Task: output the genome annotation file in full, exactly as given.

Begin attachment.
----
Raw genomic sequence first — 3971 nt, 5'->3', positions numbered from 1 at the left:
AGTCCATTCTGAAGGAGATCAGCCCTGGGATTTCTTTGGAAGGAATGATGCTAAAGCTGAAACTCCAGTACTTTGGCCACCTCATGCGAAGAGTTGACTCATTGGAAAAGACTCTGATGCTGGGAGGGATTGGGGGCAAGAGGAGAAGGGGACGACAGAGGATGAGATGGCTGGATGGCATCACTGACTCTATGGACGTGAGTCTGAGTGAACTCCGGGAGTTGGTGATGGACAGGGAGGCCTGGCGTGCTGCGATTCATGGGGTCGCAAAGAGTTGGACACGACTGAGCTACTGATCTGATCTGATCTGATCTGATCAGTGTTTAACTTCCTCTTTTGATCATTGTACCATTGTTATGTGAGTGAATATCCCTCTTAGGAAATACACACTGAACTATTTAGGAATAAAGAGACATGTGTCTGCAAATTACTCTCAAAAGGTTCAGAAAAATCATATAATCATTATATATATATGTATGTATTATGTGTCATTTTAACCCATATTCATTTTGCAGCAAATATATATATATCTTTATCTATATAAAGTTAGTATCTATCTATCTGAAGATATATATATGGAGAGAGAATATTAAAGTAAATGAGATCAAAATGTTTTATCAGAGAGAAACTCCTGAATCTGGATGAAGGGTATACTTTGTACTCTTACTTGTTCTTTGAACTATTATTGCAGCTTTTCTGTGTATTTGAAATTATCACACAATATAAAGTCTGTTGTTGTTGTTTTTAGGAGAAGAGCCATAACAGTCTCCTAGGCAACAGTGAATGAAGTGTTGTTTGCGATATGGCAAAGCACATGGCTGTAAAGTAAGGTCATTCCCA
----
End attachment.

Raw genomic sequence first — 3971 nt, 5'->3', positions numbered from 1 at the left:
AGTCCATTCTGAAGGAGATCAGCCCTGGGATTTCTTTGGAAGGAATGATGCTAAAGCTGAAACTCCAGTACTTTGGCCACCTCATGCGAAGAGTTGACTCATTGGAAAAGACTCTGATGCTGGGAGGGATTGGGGGCAAGAGGAGAAGGGGACGACAGAGGATGAGATGGCTGGATGGCATCACTGACTCTATGGACGTGAGTCTGAGTGAACTCCGGGAGTTGGTGATGGACAGGGAGGCCTGGCGTGCTGCGATTCATGGGGTCGCAAAGAGTTGGACACGACTGAGCTACTGATCTGATCTGATCTGATCTGATCAGTGTTTAACTTCCTCTTTTGATCATTGTACCATTGTTATGTGAGTGAATATCCCTCTTAGGAAATACACACTGAACTATTTAGGAATAAAGAGACATGTGTCTGCAAATTACTCTCAAAAGGTTCAGAAAAATCATATAATCATTATATATATATGTATGTATTATGTGTCATTTTAACCCATATTCATTTTGCAGCAAATATATATATATCTTTATCTATATAAAGTTAGTATCTATCTATCTGAAGATATATATATGGAGAGAGAATATTAAAGTAAATGAGATCAAAATGTTTTATCAGAGAGAAACTCCTGAATCTGGATGAAGGGTATACTTTGTACTCTTACTTGTTCTTTGAACTATTATTGCAGCTTTTCTGTGTATTTGAAATTATCACACAATATAAAGTCTGTTGTTGTTGTTTTTAGGAGAAGAGCCATAACAGTCTCCTAGGCAACAGTGAATGAAGTGTTGTTTGCGATATGGCAAAGCACATGGCTGTAAAGTAAGGTCATTCCCA